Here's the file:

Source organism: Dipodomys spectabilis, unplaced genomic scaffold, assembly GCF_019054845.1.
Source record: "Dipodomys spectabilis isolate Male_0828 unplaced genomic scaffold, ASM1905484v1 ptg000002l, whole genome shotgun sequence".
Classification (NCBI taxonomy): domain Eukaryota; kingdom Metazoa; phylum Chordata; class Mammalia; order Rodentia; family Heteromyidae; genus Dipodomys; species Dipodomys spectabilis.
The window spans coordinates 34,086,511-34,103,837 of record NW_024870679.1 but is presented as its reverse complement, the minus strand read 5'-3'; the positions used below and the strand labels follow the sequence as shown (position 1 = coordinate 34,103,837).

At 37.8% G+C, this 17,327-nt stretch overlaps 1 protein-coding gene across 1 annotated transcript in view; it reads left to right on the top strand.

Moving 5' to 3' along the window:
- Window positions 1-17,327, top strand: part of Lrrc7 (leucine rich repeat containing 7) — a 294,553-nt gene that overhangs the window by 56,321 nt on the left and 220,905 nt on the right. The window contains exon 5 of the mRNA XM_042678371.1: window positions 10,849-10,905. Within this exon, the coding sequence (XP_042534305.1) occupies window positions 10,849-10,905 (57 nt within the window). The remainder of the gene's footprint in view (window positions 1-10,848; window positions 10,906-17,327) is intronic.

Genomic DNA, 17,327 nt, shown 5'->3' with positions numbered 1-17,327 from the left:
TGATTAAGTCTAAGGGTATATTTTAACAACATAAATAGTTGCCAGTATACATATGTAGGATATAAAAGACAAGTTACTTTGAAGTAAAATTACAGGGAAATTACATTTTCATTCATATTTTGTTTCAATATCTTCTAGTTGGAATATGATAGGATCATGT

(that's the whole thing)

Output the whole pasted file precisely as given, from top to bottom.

Source organism: Dipodomys spectabilis, unplaced genomic scaffold, assembly GCF_019054845.1.
Source record: "Dipodomys spectabilis isolate Male_0828 unplaced genomic scaffold, ASM1905484v1 ptg000002l, whole genome shotgun sequence".
Classification (NCBI taxonomy): domain Eukaryota; kingdom Metazoa; phylum Chordata; class Mammalia; order Rodentia; family Heteromyidae; genus Dipodomys; species Dipodomys spectabilis.
The window spans coordinates 34,086,511-34,103,837 of record NW_024870679.1 but is presented as its reverse complement, the minus strand read 5'-3'; the positions used below and the strand labels follow the sequence as shown (position 1 = coordinate 34,103,837).

At 37.8% G+C, this 17,327-nt stretch overlaps 1 protein-coding gene across 1 annotated transcript in view; it reads left to right on the top strand.

Moving 5' to 3' along the window:
- Window positions 1-17,327, top strand: part of Lrrc7 (leucine rich repeat containing 7) — a 294,553-nt gene that overhangs the window by 56,321 nt on the left and 220,905 nt on the right. The window contains exon 5 of the mRNA XM_042678371.1: window positions 10,849-10,905. Within this exon, the coding sequence (XP_042534305.1) occupies window positions 10,849-10,905 (57 nt within the window). The remainder of the gene's footprint in view (window positions 1-10,848; window positions 10,906-17,327) is intronic.

Genomic DNA, 17,327 nt, shown 5'->3' with positions numbered 1-17,327 from the left:
TGATTAAGTCTAAGGGTATATTTTAACAACATAAATAGTTGCCAGTATACATATGTAGGATATAAAAGACAAGTTACTTTGAAGTAAAATTACAGGGAAATTACATTTTCATTCATATTTTGTTTCAATATCTTCTAGTTGGAATATGATAGGATCATGT